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Drivable Area Data Annotation in self-driving Case Study

Autonomous vehicles rely on a clear understanding of the drivable areas in order to navigate safely and efficiently. This includes the identification of structured, semi-structured, and unstructured road surfaces.

A drivable area data annotation case can help define the current drivable area, which includes various lane types, and the areas that are not drivable, such as the opposite lane with an isolation belt.

Additionally, features like buffer zones, stop lines, isolation belts, walkways, and crosswalks must be accurately labeled to ensure the vehicle’s ability to recognize and respond to its surroundings. These areas are independent and do not overlap.

The drivable area of vehicles includes structured road surfaces, semi-structured road surfaces,s and unstructured road surfaces.

The structured road surface generally has the edge line, with simple road surface structures such as urban trunk roads, and highways. Certain standards are applied with united surface layer color and materials.

Semi-structured road surface refers to the general non-standardized road surface with distinct colors and materials, such as parking lots, plazas, and some branch roads.

The unstructured road surface is a natural road scenario with no structural layer.

Now let’s have a look at a Drivable Area Data Annotation case.

Drivable area

  • Current drivable area

The drivable area includes the same direction lane that is not covered by objects, the reverse lane without an isolation belt, the bicycle lane without an isolation belt, the side road lane, the emergency lane, the emergency parking belt, etc. The buffer zone is not included.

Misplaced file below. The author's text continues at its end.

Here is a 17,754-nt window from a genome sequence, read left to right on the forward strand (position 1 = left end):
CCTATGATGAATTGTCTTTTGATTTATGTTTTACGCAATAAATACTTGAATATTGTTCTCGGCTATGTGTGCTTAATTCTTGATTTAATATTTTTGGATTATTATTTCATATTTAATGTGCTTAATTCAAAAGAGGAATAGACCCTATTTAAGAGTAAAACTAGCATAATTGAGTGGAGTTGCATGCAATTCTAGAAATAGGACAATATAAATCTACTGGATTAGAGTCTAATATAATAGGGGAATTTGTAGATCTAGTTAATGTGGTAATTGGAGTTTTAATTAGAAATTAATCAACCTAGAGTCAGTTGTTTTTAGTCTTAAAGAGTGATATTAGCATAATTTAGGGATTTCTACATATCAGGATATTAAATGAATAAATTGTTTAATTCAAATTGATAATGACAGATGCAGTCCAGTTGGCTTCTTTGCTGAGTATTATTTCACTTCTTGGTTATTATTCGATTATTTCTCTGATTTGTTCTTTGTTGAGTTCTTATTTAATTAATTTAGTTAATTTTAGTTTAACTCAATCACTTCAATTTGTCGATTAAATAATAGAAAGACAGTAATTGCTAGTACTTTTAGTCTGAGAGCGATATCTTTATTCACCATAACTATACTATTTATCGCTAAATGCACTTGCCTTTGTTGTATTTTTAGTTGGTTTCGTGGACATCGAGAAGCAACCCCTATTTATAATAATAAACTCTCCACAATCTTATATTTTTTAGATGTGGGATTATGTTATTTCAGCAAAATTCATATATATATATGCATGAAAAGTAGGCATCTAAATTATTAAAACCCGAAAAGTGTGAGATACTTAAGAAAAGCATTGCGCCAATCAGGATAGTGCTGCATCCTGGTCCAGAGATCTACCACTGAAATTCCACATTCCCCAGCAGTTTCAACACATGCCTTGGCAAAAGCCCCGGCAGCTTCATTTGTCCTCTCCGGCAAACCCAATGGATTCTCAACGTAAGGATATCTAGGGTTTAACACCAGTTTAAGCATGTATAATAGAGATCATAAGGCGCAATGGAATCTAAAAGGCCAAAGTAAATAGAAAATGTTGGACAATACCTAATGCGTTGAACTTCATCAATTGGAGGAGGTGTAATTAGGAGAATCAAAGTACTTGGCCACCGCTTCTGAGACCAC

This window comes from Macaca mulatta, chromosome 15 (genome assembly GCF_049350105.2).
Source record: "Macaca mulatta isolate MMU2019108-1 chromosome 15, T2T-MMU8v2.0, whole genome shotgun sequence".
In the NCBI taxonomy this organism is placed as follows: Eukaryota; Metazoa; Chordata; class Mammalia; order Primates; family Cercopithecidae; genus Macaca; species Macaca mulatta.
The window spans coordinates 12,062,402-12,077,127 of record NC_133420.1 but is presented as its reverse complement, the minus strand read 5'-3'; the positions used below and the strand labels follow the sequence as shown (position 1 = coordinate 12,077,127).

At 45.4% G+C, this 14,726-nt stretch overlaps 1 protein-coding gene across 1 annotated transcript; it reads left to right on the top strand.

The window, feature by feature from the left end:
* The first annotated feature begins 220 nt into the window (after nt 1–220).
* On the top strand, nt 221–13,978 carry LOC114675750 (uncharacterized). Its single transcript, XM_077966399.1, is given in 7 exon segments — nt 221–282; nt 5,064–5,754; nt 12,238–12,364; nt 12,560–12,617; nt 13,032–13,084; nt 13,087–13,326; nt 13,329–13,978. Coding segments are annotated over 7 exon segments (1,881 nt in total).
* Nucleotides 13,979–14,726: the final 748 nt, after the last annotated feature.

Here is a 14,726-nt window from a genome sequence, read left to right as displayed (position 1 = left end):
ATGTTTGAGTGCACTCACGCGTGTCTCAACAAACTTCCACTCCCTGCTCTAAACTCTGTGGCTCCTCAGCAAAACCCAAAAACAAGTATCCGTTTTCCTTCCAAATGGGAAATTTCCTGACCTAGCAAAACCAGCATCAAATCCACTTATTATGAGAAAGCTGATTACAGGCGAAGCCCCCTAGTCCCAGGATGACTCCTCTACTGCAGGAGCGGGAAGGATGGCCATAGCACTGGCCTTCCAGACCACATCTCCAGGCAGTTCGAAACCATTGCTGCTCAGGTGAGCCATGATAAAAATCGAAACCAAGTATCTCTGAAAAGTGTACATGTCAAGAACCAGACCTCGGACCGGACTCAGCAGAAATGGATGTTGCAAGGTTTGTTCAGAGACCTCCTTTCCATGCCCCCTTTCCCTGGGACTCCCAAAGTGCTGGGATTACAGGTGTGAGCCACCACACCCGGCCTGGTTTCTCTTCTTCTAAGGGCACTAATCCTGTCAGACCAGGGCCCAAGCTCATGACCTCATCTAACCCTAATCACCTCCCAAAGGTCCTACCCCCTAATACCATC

• Road areas that are not drivable

The visible road surface in the image excludes the current drivable area, such as the opposite lane with an isolation belt in the middle, the side road with an isolation belt, the bicycle lane, the shop gate, the asphalt road, the entrance of the main road and the entrance of the side road.

  • Buffer Zone

Label the buffer zone with a polygon, do not label the occluded part, and do not label the outer white lane.

  • Stop line

Often used at intersections, entrances, and exits. Do not label the occluded part.

  • Isolation Belt

The isolation belt is always equipped with a guardrail, mesh, and iron guardrail. In the middle of the road, there is a green isolation belt with plants. In the case of no guardrail, do not label green plants.

  • Walkway

An area slightly higher than the road surface, usually on both sides of a road, that is used by pedestrians but not by motor vehicles. There are brick roads and paths for the blind. Paths that people can walk on are walkways.

  • Crosswalk

Label the crosswalk with polygons, excluding the occluded part.

If there is a disconnection in the middle from this end of the road to the other end, they need to be completed if the zebra crossing and stop line can be predicted as being there.

The above seven areas are independent, with no overlapping parts.


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